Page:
Home » Gate Guarding » Year In Review Part 3 – Cement Sucks

Year In Review Part 3 – Cement Sucks

Cement sucks, literally! At least the caliche they use on the roads  here in Texas does!

By now, even if you aren’t a gate guard, if you’ve read any of our blogs, you know most gate guards live in a caliche covered world. They mine caliche right here in Texas. It’s a significant ingredient in cement. During the months and months of drought it covered every surface and swirled about, filling in everything, including my eyes and ears and floating it’s way into my sinus cavities. But in December, last year and this year, the caliche became confused by the rain and began to think it’s supposed to be cement!

The third day on the job, there was some confusion among the truckers. I apparently spent too long at the gate waiting for them to decide whether to come in or not. When I tried to move, off came one Keen (a great beach sandal for Oregon, not quite as appropriate in Texas), followed by the other. Then the greedy grey sticky caliche took off  my right sock. I was a bit off to the side so I nonchalantly rushed (if it’s possibly to rush in a nonchalant way) back into the RV, retrieving my buried footwear after the traffic cleared.

As the days of whine and caliche continued, we took to rotating pairs of shoes. As soon as a pair got dry, one of us would take a hammer to it and dislodge all the caliche and enter that pair back into the rotation.

The hostile cattle continually straying to our gate, caused a problem for the ranchers. They announced it was round-up time. Yippee! A round-up! Now I felt like I was really on a ranch (even though the ranchers drove 5th wheelers)!

But no, they didn’t use cowboys. Cowboys run $75 an hour and it’s another $100 an hour for the horse (I thought they came in sets).

It would take quite a few cowboys and horses to accomplish the task. A helicopter, on the other hand, is only $200 an hour and could get the job done in less than 2 hours! So we had a round-up, helicopter style.


In addition to no cell phone service, no TV reception, no internet and no dry shoes, our 6th day in Tilden meant no RV access. We’d been having a little trouble, from time to time, with the door latch randomly locking itself. But on this particular January morning it was like a poltergeist swept through.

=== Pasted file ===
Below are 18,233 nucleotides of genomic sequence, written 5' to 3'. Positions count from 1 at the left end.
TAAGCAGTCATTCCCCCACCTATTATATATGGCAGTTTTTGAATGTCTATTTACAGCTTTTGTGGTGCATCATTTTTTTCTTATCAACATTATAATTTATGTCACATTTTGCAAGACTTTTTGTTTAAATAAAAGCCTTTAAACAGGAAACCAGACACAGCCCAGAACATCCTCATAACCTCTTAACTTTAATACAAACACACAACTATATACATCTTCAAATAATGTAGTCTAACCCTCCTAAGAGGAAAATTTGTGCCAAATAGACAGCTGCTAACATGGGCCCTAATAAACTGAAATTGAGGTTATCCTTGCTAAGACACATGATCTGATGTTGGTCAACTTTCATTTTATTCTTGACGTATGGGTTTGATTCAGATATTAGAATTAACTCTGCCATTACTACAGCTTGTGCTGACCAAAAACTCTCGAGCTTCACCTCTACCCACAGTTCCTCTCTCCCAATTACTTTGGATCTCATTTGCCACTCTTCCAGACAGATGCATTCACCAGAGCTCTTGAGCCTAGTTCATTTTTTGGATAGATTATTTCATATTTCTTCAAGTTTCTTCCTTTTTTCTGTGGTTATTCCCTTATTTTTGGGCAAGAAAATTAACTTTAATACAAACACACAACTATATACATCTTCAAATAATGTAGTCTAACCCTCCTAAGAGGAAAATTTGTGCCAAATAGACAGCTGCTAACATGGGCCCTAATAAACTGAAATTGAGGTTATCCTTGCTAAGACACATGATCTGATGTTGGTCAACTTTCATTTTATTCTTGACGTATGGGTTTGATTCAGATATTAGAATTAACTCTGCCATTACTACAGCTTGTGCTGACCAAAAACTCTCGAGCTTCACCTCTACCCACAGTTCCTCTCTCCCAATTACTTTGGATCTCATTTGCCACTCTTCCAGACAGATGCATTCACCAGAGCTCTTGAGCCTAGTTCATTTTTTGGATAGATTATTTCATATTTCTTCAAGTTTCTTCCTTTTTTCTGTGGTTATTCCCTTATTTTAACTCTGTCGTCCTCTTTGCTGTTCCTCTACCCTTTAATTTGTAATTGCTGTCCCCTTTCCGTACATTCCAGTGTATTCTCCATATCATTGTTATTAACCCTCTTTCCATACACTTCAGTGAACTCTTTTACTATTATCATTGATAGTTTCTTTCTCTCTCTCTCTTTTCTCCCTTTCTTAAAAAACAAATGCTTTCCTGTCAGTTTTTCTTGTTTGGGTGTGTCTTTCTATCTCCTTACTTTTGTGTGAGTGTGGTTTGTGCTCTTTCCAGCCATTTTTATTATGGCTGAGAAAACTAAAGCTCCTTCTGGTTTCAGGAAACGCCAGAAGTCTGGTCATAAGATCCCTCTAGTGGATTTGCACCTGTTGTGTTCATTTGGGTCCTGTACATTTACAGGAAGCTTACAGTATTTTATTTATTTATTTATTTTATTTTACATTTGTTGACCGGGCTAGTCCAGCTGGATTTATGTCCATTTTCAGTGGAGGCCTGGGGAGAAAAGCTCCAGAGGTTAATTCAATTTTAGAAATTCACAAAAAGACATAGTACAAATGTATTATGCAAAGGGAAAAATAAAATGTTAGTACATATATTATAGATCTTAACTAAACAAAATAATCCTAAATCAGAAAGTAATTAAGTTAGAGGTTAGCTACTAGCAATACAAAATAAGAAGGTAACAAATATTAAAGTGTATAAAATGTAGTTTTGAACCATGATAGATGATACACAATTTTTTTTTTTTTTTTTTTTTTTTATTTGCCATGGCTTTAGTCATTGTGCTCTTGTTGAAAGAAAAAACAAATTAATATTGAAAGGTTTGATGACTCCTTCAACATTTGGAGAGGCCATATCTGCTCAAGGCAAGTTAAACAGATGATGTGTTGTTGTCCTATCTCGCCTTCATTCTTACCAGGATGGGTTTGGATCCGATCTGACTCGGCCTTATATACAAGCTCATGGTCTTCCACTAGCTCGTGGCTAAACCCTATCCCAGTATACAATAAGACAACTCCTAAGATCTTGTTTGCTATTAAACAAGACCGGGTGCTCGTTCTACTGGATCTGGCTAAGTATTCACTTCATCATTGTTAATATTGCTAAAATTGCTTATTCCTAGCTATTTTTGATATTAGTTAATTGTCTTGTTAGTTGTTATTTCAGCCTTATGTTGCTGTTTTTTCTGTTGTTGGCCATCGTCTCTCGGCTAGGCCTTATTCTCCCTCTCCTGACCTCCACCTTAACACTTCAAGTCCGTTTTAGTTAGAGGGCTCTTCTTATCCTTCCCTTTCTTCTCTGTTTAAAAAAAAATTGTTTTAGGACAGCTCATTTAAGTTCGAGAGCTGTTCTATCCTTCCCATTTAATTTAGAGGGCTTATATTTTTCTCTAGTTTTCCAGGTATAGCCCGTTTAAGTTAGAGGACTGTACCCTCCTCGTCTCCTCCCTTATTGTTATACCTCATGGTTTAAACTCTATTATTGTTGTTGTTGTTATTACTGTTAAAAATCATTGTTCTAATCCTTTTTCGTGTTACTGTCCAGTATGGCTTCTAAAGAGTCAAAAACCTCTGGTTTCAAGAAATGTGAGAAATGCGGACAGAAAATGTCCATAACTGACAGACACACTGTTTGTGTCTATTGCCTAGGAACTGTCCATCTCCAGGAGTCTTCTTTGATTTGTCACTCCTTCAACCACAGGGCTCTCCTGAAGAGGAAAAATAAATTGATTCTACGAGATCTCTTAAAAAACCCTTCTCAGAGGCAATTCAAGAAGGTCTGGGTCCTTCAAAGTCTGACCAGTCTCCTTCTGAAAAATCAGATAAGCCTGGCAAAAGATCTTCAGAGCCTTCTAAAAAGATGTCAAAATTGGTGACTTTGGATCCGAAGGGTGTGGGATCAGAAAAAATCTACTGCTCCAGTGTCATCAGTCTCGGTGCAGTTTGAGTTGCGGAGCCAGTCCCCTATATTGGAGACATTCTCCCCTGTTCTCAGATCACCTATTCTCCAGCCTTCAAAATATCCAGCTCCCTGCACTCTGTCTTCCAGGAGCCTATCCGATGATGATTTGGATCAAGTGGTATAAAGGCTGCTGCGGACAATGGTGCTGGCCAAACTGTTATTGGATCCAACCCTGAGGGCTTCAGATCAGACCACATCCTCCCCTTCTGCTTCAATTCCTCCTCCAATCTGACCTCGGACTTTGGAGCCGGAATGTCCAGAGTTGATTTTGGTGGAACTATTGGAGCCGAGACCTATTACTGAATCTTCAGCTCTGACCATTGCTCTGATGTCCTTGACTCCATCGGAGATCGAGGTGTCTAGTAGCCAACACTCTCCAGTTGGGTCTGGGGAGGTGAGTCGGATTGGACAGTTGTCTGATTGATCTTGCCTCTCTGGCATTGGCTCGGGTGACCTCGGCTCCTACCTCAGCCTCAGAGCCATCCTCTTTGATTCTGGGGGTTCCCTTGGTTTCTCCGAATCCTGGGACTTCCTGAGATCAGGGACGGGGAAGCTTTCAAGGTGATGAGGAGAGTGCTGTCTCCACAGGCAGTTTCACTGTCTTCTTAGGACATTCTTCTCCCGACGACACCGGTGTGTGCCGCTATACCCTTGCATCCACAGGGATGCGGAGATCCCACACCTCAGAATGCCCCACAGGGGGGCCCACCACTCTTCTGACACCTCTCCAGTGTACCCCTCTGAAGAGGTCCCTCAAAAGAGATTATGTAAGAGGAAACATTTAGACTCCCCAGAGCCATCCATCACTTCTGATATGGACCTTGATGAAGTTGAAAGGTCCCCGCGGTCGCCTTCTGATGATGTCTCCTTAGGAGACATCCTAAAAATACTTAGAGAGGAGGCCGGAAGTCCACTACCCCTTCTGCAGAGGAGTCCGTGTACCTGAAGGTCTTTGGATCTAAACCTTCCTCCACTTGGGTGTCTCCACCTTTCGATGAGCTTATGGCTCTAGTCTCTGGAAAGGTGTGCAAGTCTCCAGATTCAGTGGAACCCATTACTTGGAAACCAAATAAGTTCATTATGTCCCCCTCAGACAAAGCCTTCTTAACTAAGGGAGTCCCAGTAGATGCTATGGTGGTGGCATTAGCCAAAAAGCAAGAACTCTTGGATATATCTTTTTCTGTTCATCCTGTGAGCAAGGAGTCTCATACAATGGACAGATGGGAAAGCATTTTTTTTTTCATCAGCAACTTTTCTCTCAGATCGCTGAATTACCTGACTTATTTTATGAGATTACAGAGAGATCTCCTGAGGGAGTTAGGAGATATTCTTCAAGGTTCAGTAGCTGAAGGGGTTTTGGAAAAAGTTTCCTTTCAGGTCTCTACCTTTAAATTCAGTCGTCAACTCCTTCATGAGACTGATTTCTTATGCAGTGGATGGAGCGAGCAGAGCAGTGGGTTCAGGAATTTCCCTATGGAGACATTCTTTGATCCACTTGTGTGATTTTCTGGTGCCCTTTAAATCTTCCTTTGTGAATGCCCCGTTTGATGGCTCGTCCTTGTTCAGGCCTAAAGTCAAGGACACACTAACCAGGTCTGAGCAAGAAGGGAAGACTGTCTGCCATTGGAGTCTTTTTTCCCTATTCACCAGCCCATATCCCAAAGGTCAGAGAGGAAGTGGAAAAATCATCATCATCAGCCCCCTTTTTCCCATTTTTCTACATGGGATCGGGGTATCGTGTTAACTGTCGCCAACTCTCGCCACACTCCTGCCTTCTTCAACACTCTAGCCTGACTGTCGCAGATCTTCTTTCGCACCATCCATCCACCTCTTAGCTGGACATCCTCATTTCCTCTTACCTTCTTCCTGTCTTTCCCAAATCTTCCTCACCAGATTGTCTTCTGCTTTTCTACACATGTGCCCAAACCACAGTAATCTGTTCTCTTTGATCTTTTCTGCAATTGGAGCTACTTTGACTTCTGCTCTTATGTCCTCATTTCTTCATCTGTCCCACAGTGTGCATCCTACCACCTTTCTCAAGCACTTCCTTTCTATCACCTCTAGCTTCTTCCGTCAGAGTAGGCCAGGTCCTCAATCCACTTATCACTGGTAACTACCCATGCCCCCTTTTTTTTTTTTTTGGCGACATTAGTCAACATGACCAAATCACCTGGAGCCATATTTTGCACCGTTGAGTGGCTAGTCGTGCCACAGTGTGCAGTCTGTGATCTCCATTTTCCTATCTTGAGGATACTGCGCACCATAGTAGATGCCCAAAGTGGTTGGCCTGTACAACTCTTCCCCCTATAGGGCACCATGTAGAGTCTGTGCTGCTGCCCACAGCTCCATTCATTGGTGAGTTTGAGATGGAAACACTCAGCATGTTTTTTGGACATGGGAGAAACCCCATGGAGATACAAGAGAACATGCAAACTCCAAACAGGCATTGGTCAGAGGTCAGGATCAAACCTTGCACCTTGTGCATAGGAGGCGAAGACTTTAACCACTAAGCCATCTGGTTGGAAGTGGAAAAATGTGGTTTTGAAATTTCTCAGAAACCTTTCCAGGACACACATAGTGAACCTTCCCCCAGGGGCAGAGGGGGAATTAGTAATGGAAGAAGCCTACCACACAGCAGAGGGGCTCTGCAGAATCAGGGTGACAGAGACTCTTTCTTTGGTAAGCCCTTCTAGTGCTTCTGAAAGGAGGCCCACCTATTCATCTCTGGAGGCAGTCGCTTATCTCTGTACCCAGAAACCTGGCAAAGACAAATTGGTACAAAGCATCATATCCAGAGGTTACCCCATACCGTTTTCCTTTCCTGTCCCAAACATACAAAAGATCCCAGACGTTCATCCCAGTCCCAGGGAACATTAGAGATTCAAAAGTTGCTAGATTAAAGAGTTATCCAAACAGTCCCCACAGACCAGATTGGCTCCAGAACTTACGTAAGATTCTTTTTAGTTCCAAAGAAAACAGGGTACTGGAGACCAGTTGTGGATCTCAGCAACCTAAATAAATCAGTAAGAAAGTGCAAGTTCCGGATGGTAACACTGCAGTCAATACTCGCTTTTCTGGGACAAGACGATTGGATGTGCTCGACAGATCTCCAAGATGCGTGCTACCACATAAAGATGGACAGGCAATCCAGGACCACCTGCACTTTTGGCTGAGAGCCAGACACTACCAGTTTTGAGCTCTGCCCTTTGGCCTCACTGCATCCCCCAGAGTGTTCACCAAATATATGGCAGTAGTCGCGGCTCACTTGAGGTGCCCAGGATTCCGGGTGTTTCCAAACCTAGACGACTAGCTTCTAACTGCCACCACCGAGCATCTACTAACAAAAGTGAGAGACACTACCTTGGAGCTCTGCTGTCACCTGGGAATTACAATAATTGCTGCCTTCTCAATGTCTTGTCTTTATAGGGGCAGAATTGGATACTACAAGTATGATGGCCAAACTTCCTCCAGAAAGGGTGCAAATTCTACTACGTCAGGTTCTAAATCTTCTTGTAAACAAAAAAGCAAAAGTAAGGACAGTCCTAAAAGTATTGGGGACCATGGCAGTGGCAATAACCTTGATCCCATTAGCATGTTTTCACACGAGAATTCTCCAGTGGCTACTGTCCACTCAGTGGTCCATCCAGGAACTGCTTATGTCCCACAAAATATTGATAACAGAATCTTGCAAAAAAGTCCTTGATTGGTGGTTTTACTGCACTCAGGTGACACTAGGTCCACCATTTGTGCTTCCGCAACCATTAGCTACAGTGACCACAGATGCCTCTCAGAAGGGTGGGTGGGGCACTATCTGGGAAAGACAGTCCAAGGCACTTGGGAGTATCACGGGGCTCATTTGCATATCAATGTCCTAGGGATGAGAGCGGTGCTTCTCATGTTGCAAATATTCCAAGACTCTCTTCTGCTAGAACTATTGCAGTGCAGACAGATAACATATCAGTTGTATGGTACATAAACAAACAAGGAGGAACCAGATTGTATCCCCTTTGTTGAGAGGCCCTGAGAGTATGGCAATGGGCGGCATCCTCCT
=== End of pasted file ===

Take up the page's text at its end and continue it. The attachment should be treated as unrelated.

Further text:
Heidi was at the gate. I started to go outside to find I was locked in. I mean locked, latched and there was no budging it, in! I hollered out to Heidi to see if she could open the door. Nope. She couldn’t get in. Henry and I couldn’t get out.

We started passing things through the kitchen window: keys, a screwdriver, tea, advice. After completely disassembling our door mechanism and finding it still stubbornly locked, we migrated to the front window. First came the step-ladder; then the pricey Camping World leveling blocks that we don’t use for leveling but that have come in handy several times for other things, like making them into a giant yellow Lego platform that day; and finally the little collapsible step which usually serves as a seat but converted into was a much-needed step.

Next in the window was Heidi, who examined the door, made a sweep through the RV, evaluating, and then like Santa down the chimney, back out the window she went. She made a few practice runs in and out in case we had to keep using that option for a few days.

We called the county sheriff’s office to get the name of a locksmith, but the sheriff was ‘in the field’ and didn’t have a phone book. He thought the only one was Pop -A-Lock in San Antonio – not open on Sunday. We called the mobile  RV repair guy in the area and  got his answering machine  – also not open on Sunday!

So, after passing Henry in and out of the window to go to the bathroom, Heidi sat outside in her Gander Mountain chair with a book and some tea and opened and shut the gate. A couple of hours later, Bob, a fellow gate guard from down the road, stopped by to see if we needed anything from town since he was headed in. He took a look at the door and made an attempt to let me out or Heidi in but he couldn’t figure it out either.

When he  got home, Bob called to Larry, our field supervisor, who came roaring in a few hours later. Sugar, why didn’t you call me for help? Larry calls everyone Sugar but it never seems inappropriate. Of course I call everyone Honey, so what do I know. Sounds like the lyrics to an Archie’s song, doesn’t it?

Anyway, Larry crawled in and out of the window for about an hour and a half with his wrench and screwdriver and one of our butter knives. He finally just busted the whole kit and caboodle.


By night fall, we had a nice square hole where the door latch used to be, a crack in the door, a very bent butter knife we used as a temporary latch and a dishcloth to keep the flying things out. It had been an interesting first week. Oh, and I forgot about the disappearing dump. I’ll add that tomorrow and finish up the Tilden Tales.

By the way, I’ve added two more Gate Guard blogs  this week – The Razz Chronicles and RV Texas Gate Guard, which bring the count here to 10, including Fork. Happy reading and  Happy Trails, folks!